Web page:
Professional Development

South Dakota Athletic Trainers and EMTs Collaborate on Spine Boarding


Professional Development

South Dakota Athletic Trainers and EMTs Collaborate on Spine Boarding

Article reposted from KSFY
Author: Jake Iverson

The football season is just around the corner, but athletes aren’t the only ones practicing this offseason. Athletic trainers from across Sioux Falls gathered this week to collaborate on a spine-boarding workshop at the Avera Sports Institute.

It’s not everyday you see both Avera and Sanford on the same playing field. But today, the two health giants, specifically their athletic trainers, are putting aside their differences to train together.

“You want to rotate it into neutral alignment.” instructs Dustin Gebur, an athletic trainer with Avera and one of the leaders of the workshop.

This is a Spine-boarding workshop. Hopefully, the first of many to come.

“It was just a good opportunity for all of us to work together. Because inevitably on a Friday night or Saturday morning during a football game, there are going to be providers from all entities. So we really all need to work together during those events and we want to make sure we are all prepared prior to that.” said Gebur.

This training isn’t necessarily new, it’s more of a refresher course for an injury that both athletic trainers and paramedics thankfully don’t treat that often.

“Absolutely! You know when you talk about injuries to the spine it’s something that can devastate a person for the rest of their life! So even the slightest movement, you have to be careful and precise and make sure you practice enough so that you know exactly how to move a patient and you don’t do any further damage than what is already done.” said Andrew Ideker with Paramedics Plus.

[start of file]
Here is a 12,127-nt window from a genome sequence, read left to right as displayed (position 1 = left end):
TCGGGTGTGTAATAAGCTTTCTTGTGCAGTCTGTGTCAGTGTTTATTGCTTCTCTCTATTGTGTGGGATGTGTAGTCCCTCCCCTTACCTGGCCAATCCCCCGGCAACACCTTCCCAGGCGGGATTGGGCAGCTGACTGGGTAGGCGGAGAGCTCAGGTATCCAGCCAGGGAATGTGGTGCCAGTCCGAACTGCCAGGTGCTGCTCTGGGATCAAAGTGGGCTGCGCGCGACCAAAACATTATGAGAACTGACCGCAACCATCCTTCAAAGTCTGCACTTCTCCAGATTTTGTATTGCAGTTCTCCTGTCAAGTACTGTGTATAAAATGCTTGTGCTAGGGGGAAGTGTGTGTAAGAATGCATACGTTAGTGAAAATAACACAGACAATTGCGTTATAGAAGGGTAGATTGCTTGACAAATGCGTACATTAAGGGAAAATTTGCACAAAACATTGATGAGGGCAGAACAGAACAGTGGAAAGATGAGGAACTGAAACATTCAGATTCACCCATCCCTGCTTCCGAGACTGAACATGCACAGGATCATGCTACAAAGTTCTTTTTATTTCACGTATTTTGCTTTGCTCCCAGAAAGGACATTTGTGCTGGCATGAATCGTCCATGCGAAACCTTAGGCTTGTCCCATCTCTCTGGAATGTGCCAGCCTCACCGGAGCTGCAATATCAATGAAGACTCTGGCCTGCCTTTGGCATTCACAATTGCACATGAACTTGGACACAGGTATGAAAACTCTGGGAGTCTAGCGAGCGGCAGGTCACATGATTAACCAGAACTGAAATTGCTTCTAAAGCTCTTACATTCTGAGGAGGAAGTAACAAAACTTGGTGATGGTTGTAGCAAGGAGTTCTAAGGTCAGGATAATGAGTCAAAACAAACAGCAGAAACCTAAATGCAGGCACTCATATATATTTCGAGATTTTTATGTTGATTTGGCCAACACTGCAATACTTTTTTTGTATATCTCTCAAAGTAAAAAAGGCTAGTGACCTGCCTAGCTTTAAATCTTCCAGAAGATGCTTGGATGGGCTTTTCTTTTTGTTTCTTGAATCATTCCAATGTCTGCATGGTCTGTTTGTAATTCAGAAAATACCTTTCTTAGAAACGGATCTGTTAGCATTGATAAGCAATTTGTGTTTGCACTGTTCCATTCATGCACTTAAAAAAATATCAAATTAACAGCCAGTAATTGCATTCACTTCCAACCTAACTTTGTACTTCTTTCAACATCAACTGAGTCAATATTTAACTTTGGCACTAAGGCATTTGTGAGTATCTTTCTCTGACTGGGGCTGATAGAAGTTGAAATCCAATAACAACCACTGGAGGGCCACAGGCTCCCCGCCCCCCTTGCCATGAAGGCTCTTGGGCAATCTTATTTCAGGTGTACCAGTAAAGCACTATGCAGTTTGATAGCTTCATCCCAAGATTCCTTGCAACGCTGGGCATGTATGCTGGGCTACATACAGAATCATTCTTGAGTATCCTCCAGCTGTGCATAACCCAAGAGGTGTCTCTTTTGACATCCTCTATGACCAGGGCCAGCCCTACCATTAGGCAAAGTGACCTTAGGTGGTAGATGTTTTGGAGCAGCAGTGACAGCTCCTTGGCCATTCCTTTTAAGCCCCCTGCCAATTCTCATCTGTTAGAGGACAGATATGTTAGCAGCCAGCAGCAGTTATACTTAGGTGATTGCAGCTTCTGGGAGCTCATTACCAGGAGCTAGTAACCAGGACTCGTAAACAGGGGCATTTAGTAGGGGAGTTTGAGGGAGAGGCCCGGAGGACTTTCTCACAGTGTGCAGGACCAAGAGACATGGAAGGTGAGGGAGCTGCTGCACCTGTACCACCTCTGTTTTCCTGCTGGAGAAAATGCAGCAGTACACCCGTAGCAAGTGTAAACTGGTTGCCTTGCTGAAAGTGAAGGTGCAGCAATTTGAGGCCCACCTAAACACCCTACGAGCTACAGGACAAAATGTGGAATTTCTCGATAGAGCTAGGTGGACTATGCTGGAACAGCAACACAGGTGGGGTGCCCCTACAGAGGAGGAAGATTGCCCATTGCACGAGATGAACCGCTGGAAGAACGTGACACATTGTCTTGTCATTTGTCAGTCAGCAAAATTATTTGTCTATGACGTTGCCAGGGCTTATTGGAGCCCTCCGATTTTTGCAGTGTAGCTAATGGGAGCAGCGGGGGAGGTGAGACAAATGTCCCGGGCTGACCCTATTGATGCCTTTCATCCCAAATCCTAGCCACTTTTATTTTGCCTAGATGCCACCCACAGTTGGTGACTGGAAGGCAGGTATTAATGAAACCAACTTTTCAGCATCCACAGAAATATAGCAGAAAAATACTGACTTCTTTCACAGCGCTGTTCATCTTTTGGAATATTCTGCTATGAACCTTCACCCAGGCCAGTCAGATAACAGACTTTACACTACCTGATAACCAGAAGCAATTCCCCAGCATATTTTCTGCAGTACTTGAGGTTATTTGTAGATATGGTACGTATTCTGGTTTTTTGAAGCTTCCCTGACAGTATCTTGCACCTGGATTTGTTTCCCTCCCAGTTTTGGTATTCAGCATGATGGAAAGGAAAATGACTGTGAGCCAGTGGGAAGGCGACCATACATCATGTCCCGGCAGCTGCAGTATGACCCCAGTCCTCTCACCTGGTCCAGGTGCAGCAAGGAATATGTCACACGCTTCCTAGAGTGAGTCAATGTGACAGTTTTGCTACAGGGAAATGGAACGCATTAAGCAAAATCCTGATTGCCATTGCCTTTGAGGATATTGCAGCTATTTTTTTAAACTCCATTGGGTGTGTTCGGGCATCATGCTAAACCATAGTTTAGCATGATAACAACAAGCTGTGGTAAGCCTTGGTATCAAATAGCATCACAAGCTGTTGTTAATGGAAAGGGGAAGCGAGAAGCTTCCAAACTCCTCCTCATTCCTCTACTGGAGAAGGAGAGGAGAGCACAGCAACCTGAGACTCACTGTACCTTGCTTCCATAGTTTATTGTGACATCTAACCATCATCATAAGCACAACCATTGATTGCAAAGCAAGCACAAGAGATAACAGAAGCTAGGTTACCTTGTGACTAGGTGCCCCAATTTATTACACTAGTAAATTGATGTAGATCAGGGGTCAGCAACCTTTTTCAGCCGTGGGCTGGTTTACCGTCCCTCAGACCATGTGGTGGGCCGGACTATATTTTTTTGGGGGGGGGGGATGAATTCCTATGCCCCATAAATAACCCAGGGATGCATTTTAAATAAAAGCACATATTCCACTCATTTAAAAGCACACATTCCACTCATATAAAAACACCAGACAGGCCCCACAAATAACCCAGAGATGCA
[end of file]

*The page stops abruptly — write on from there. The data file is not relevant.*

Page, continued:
Any injury on the field hardly ever shows up in a textbook the exact same way, so each run-through at the workshop has to be tweaked here and there.

“We went through some different scenarios, whether we remove the facemask only or if we remove all equipment and what criteria determines what we are doing then. So we went through all those different scenarios, we did one with a patient face-down and face-up. It obviously differentiates what you do when you approach the patient as well.” said Gebur.

The practice being done today is for when an athlete doesn’t get up from that big hit. But this practice is also being done before any high schooler puts on the helmet and pads.

“As an athletic trainer you just never know what you are going to come across, so you have to be prepared for everything at any given day or night because it happens at practice! Not just events and games.” said Gebur.

Football has seen several recent changes to help make the game safer, but anytime you have two players crashing into one another injuries will happen. Rest assured, parents and athletes can just look to eyes and ears on the sidelines and the people doing their part to ensure everyone can safely enjoy those Friday night lights.

“It’s great, from us at Paramedics Plus we work closely with both hospitals so it’s nice to get to come and practice with both of them as well on the sports side of things.” said Ideker.

The goal is to keep the spine-boarding workshop going each year to make sure all athletic trainers stay on the same page and up-to-date with all the new research and techniques. For more information just call 877-AT-AVERA.